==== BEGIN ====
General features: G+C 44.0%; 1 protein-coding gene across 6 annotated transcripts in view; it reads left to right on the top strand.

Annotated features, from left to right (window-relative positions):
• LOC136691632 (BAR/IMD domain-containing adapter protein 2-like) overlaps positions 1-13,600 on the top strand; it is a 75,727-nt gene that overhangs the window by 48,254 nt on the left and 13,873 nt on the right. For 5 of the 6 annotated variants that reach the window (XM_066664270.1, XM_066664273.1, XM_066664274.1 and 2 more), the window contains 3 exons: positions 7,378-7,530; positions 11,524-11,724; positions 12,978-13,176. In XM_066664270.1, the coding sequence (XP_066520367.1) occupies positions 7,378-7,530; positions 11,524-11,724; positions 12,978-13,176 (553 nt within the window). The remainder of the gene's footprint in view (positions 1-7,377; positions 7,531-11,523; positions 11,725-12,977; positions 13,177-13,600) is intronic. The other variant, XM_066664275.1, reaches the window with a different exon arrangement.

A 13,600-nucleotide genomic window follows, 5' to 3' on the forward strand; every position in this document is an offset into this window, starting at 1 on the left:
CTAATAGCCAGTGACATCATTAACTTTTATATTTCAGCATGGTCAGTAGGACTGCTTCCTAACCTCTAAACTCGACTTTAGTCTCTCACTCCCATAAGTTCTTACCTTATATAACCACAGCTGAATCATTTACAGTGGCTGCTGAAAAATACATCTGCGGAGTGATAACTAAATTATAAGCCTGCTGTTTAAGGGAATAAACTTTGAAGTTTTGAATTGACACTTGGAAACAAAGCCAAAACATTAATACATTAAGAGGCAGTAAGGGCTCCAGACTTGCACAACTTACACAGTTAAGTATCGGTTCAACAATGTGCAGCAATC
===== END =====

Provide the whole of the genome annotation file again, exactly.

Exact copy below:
General features: G+C 44.0%; 1 protein-coding gene across 6 annotated transcripts in view; it reads left to right on the top strand.

Annotated features, from left to right (window-relative positions):
• LOC136691632 (BAR/IMD domain-containing adapter protein 2-like) overlaps positions 1-13,600 on the top strand; it is a 75,727-nt gene that overhangs the window by 48,254 nt on the left and 13,873 nt on the right. For 5 of the 6 annotated variants that reach the window (XM_066664270.1, XM_066664273.1, XM_066664274.1 and 2 more), the window contains 3 exons: positions 7,378-7,530; positions 11,524-11,724; positions 12,978-13,176. In XM_066664270.1, the coding sequence (XP_066520367.1) occupies positions 7,378-7,530; positions 11,524-11,724; positions 12,978-13,176 (553 nt within the window). The remainder of the gene's footprint in view (positions 1-7,377; positions 7,531-11,523; positions 11,725-12,977; positions 13,177-13,600) is intronic. The other variant, XM_066664275.1, reaches the window with a different exon arrangement.

A 13,600-nucleotide genomic window follows, 5' to 3' on the forward strand; every position in this document is an offset into this window, starting at 1 on the left:
CTAATAGCCAGTGACATCATTAACTTTTATATTTCAGCATGGTCAGTAGGACTGCTTCCTAACCTCTAAACTCGACTTTAGTCTCTCACTCCCATAAGTTCTTACCTTATATAACCACAGCTGAATCATTTACAGTGGCTGCTGAAAAATACATCTGCGGAGTGATAACTAAATTATAAGCCTGCTGTTTAAGGGAATAAACTTTGAAGTTTTGAATTGACACTTGGAAACAAAGCCAAAACATTAATACATTAAGAGGCAGTAAGGGCTCCAGACTTGCACAACTTACACAGTTAAGTATCGGTTCAACAATGTGCAGCAATC